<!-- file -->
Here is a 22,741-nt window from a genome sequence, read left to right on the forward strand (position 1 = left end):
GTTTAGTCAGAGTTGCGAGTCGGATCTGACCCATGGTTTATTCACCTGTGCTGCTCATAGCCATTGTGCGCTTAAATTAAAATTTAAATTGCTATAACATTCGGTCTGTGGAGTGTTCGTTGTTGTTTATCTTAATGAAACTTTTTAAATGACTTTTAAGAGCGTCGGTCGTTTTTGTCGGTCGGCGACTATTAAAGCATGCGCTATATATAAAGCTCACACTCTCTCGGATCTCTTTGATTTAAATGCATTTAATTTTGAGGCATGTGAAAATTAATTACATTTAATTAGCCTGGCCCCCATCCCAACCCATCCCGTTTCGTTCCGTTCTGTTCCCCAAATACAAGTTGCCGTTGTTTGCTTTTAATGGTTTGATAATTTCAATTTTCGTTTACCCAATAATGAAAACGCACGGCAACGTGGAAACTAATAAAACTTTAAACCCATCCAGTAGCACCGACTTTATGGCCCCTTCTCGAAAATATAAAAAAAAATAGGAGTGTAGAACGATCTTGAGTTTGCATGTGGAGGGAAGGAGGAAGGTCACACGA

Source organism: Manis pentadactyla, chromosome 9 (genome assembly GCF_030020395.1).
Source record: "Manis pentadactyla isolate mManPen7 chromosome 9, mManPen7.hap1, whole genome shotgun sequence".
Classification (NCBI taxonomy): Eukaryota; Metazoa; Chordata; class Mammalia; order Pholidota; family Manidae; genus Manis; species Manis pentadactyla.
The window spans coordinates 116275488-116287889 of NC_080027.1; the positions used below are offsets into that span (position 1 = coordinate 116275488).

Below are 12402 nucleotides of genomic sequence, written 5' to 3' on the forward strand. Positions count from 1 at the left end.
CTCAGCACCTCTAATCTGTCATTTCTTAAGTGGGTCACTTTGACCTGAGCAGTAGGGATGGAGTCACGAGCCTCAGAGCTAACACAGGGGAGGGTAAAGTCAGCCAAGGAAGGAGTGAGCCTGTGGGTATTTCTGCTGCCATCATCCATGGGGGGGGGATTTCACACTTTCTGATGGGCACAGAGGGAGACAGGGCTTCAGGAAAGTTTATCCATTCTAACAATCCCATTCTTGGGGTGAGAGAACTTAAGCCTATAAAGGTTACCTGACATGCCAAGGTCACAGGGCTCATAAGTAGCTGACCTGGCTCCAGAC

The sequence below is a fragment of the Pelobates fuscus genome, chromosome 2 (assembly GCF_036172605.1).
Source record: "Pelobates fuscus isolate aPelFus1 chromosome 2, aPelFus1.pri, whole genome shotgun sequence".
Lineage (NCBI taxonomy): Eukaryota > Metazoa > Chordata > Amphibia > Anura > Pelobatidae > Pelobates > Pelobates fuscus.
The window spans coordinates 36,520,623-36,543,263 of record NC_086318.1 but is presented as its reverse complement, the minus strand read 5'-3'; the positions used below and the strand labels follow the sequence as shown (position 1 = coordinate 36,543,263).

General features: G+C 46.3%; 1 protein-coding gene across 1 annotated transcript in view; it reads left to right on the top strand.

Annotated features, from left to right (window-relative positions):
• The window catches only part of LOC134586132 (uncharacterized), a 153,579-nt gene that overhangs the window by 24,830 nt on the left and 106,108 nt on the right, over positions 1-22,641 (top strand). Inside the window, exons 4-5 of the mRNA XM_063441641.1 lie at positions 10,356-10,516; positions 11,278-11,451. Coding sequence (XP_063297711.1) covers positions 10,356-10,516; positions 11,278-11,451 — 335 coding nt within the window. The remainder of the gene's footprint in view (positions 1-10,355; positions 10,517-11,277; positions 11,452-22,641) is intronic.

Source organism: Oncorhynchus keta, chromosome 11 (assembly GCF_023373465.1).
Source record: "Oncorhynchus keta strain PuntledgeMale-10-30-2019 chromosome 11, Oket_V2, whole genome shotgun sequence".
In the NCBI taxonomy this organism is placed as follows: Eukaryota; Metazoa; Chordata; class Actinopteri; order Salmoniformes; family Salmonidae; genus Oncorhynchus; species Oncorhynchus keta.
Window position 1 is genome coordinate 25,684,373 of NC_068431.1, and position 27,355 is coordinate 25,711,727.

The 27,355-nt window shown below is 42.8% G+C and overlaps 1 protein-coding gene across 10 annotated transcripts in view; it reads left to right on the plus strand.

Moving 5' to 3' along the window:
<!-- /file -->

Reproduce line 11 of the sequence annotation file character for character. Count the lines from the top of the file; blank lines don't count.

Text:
Lineage (NCBI taxonomy): Eukaryota > Metazoa > Chordata > Amphibia > Anura > Pelobatidae > Pelobates > Pelobates fuscus.